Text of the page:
Writing the Book about SFU
Someone recently asked what I enjoyed most about doing a history of SFU, and I found it difficult to answer. I wasn’t prepared to choose any one part of the process. It had all been engaging – the interviews, the hunt for material, the wider reading, the pondering, and the writing. How do I explain it? First of all, the experience took me back to the beginnings of my career and led me to investigate things I did not fully understand at the time. In fact, I began to say to myself that I was doing research I ought to have done 37 years ago, before deciding to come to SFU. Then I would have had a better grasp of what happened around me.
But I have valued this project mainly because I’ve come to believe with certainty that SFU has an important story to tell. At a social event recently, a former member of the Harvard business faculty asked, “Does SFU have a history?” It was a fair question considering Harvard’s institutional life of nearly 400 years and SFU’s 40. But if you think that history “teaches by example,” then SFU has many original examples for a contemporary university audience.
SFU came into existence when it was revolutionary to think that a new university could be an academic leader. Up to that point, new universities or colleges had developed under the trusteeship or guardianship of older ones. New universities were followers that developed within established parameters. But SFU had its start when governments were beginning to look to new universities for innovation - because they were free of the weight of established practice. And SFU had an unfettered start that was unprecedented in Canada. The spirit with which SFU began was deliberately one of doing things differently; and that was a spirit that became an integral part of the university’s personality.
When I arrived in the summer of 1968, SFU abounded with stories of the happenings of the first three years. It seemed like everyone had an analysis of what was going on. The oral history – or mythology – about the place was rich, and while some of our collective memory has gone, much has been retained, at least until recently. The careers of nearly 200 faculty members and a great many members of our administrative staff have spanned most of SFU’s existence. With them and with our alumni has resided a great library of anecdote and explanation – too large in fact for me to fully exploit in the time I have had.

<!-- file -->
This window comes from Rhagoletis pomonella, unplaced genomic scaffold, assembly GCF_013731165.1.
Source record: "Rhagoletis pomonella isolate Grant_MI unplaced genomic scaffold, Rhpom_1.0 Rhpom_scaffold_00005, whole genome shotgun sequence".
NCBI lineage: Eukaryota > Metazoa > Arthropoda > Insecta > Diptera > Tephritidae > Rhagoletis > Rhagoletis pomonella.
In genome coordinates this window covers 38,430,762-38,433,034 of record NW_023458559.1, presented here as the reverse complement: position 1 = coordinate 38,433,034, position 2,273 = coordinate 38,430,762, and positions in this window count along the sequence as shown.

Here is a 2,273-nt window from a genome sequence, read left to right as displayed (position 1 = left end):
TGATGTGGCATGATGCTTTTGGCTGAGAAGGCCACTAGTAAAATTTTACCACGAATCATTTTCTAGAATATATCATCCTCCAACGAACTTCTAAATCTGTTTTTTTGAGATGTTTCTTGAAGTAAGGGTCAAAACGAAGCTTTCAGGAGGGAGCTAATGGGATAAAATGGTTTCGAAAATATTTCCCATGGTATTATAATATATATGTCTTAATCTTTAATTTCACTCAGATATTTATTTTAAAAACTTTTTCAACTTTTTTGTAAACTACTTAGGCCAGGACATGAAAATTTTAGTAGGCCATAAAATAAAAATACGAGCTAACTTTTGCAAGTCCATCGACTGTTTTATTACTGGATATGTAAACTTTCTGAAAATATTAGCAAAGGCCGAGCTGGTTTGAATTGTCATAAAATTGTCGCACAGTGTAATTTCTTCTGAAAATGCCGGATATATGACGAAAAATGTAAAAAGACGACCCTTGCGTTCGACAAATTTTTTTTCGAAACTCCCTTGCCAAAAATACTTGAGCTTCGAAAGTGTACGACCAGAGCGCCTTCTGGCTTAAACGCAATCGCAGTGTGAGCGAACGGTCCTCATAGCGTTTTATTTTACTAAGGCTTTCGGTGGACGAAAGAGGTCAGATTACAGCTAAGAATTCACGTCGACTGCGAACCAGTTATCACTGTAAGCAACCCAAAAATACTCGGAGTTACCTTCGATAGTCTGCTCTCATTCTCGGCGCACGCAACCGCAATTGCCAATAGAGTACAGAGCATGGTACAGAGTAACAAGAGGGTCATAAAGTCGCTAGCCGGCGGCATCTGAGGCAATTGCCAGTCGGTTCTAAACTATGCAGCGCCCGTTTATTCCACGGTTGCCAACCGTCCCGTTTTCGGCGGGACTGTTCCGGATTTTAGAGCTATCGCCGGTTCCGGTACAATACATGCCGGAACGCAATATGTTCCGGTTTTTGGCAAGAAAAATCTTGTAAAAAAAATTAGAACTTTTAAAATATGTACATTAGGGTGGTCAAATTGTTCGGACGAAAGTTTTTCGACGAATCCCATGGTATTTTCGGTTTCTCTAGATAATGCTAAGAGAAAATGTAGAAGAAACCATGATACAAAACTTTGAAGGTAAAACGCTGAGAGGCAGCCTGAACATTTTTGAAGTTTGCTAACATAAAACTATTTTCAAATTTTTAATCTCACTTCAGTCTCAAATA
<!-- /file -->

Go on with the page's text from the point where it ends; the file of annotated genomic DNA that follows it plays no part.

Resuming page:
I had my introduction to the SFU story when I was interviewed in London for a position in history. My interviewer was Warren E. Williams, a charter member of the history department who was in London doing research in the British Museum. This was my only interview and when Williams decided I passed muster, the department and university accepted his recommendation and I got the job. (That was the way hiring was conducted in those early years.) During the interview, which lasted several hours in a pub near the British Museum, Williams made SFU seem like an exciting place. Then he did something that I’ve never heard in any other interview. He warned me against accepting the job and said the place was highly politicized and in a mess. I didn’t think it could be as bad as he was saying and disregarded his advice.
After I made my decision, my parents in Ontario began sending newspaper clippings about the amazing turmoil going on at the university I had chosen. SFU’s summer of revolt occurred between my hiring and my arrival in Vancouver. That was the summer when Martin Loney, SFU’s nationally famous student radical, commanded mass meetings in the mall; when department after department overturned its appointed head and adopted democratic decision-making under the leadership of an elected chair; and when SFU had four presidents in quick succession, beginning with Patrick McTaggart-Cowan, the founding president chosen by Chancellor Gordon Shrum, and ending with Ken Strand, the choice of faculty and some students.
In revisiting this history after the intervention of nearly four decades, I’ve come to understand that SFU was actually created twice. The first creation, between 1963 (when the original planning began) and 1968 (when faculty and students rose in revolt) belonged to Gordon Shrum. The second, between 1968 and 1974, was under the leadership of Ken Strand. The legacy of the first was energy and promise, and of the second, democratic structures and stability. Wrapped up in this story were countless debates about what a university is and how it should be run. And complicating it all was the association of strong personalities with particular positions.